At the Annual Meeting of the American Geophysical Union, all of these investigators presented their data. Because the similarity of the reversal patterns could only be explained by reversals of Earth's magnetic field and not by spontaneous self-reversal, paleomagnetists finally came to consensus that Earth's magnetic field does occasionally reverse its polarity. The great debate was over. The Field Flippers won!

But the truly astounding conclusion that fell out of the paleomagnetic debate was Seafloor Spreading Must Be Real!!! This conclusion had to be acknowledged because seafloor spreading was the only mechanism which could explain the symmetry of the magnetic stripe patterns around the midocean ridges from the three great oceans on the planet. Plate Tectonics was born!

The Great Synthesis (1963-1968)

Once the general seafloor spreading model was accepted, a fluorish of activity took place. Earth's Rosetta Stone had been found! One of the first problems that was resolved was the fate of the ocean floor. If new lithosphere was being generated at the midocean ridges, then Earth would have to be expanding unless tere was some mechanism for recycling oceanic lithosphere.

Wadati-Benioff Zones

Seismologists already had the answer and were waiting for a model to hang it on. Japanese seismologist Kiyoo Wadati, in 1927, and American Hugo Benioff, in 1954, independently plotted the foci of earthquakes (the place where the rock first breaks) near deep ocean trenches . They found that the earthquakes defined a plane dipping downward from the trench to a depth of about 700 km below the surface. Because of lingering post-World War II sentiments, these became known as Benioff Zones. In the 1990's, the Wadati's pioneering work was finally given full recognition and we now refer to the dipping earthquake planes adjacent to deep ocean trenches as Wadati-Benioff Zones.

Once the seafloor spreading model was accepted, it became clear that the Waditi-Benioff Zones are where oceanic lithosphere is recycled. One slab of oceanic lithosphere is pushed beneath another in a process called subduction.

 

Plate Boundaries

Canadian geologist J. Tuzo Wilson first described global tectonics in terms of the motion of rigid "plates". He also defined the three basic types of plate boundaries. All are defined by the high frequency of earthquakes that occur in the boundary zones.These boundaries are:

  1. Compressional where two plates converge on each other head-on. One plate subducts beneath the other. This occurs at deep ocean trenches.
  2. Tensional where two plates move apart (diverge) from each other. New oceanic lithosphere is formed. This occurs at midocean ridges.
  3. Shear, transform, or strike-slip where two plates slide past each other. California's San Andreas Fault is an excellent example of this.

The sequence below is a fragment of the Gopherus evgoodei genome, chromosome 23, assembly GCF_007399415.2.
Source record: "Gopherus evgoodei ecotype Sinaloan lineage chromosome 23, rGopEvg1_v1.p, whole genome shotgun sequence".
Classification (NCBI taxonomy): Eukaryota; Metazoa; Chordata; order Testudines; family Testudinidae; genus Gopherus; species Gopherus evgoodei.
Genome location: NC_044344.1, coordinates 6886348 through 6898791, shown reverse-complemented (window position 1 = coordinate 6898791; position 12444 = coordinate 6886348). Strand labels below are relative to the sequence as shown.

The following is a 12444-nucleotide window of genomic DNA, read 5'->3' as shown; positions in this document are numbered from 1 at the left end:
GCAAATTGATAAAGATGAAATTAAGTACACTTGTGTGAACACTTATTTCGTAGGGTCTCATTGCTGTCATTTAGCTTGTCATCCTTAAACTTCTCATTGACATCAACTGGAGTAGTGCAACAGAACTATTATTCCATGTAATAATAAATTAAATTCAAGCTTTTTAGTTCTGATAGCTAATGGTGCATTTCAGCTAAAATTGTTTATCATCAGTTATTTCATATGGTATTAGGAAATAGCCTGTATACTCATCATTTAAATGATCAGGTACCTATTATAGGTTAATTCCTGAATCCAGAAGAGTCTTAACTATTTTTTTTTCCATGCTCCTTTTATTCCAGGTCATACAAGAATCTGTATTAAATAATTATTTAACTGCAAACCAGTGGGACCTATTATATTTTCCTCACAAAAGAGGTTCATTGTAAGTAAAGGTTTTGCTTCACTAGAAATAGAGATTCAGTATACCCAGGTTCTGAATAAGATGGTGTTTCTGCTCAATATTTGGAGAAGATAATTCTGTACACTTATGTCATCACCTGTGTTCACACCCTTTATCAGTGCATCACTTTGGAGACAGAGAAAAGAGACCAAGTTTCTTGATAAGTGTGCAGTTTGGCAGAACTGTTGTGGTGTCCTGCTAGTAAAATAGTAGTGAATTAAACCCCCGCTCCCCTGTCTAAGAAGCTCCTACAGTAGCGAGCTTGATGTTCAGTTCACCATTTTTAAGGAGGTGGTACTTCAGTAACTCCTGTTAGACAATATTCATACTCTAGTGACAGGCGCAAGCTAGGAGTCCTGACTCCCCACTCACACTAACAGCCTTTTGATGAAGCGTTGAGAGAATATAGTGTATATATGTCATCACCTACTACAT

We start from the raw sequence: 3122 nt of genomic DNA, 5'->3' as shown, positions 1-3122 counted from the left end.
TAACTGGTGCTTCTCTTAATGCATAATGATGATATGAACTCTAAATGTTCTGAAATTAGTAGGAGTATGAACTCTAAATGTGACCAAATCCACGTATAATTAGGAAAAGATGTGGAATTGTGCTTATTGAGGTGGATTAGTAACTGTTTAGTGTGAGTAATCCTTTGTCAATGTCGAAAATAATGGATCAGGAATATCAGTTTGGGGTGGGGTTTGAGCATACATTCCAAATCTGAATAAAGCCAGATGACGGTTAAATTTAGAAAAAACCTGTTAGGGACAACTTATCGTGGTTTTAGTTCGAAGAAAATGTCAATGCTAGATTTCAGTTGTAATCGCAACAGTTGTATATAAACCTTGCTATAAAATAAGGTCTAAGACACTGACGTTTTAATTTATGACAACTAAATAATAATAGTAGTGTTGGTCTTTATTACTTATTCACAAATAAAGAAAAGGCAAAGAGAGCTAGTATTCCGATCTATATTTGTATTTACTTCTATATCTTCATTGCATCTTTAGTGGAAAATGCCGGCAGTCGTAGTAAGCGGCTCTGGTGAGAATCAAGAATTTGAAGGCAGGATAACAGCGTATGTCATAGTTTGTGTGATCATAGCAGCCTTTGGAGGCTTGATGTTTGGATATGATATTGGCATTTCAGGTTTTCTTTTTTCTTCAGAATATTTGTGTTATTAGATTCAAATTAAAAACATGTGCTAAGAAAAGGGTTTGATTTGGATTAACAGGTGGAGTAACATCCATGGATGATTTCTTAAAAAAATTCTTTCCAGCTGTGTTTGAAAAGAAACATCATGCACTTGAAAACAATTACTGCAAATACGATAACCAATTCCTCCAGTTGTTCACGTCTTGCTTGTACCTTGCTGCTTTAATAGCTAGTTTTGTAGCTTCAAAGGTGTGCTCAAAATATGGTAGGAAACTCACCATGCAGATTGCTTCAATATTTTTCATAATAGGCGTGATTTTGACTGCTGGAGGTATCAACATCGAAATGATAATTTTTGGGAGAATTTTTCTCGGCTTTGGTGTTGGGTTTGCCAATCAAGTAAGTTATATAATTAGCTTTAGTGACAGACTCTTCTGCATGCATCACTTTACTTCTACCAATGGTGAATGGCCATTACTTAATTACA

When plates converge or diverge at an oblique angle, there are components of either tension and shear or compression and shear. These motions are called, respectively, transtensional and transpressional movements.

The Mosaic of Plates

Plate tectonics is the motion of more than a dozen rigid, lithospheric plates riding on top of a plastic, convecting asthenosphere. Change in the direction of motion of any one plate, necessarily has some effect on every other plate. The features present at a given boundary are depent on two primary factors:

  1. The type of motion at the boundary.
  2. The types of lithosphere (continental or oceanic) that are involved at the boundary.

We will examen the variety of possibilities below.

Divergent Boundaries

Divergent boundaries are often characterized in three ways which really constitute the evolution from the breaking up of a continent to the formation of a full-fledged ocean basin.

Asthenosphereic convection creates tension on an overlying block of continental lithosphere. The pulling apart results in a rift valley or graben that has volcanism associated with it. Earthquakes are frequent along the boundaries of the graben. The best example of this today is the East African Rift Zone. Other older rift basins are present on most of the continents. These are often rifts that failed to mature because successful rifting moved elsewhere. We call these failed rift basins aulacogens. Very often aulacogens are a failed third arm of rifting while the other two arms were successful.We call areas where three tectonic arms come together triple junctions. The best example of an active triple junction is East Africa's Afar Triangle. Examples of failed rifts are,Europe's Rhine Valley, the Rio Grande where it flows north to south from Colorado to the Mexican border, New England's Connecticut River Valley, New Brunswick and Nova Scotia's Bay of Fundy.

The Landsat image to the right ( http://www.landsat.org/index.html) shows the Rio Grande rift in central New Mexico. The dark areas are reservoirs. The white area in the bottom center is White Sands National Monument. The other white areas are clouds.

The portion of the East African Rift System, in the Landsat immage to the left ( http://www.landsat.org/index.html), in central Ethiopia is situated inan extremely arid region. Several natural lakes are present in the lowest areas. The green area is cultivated land along the Omo River.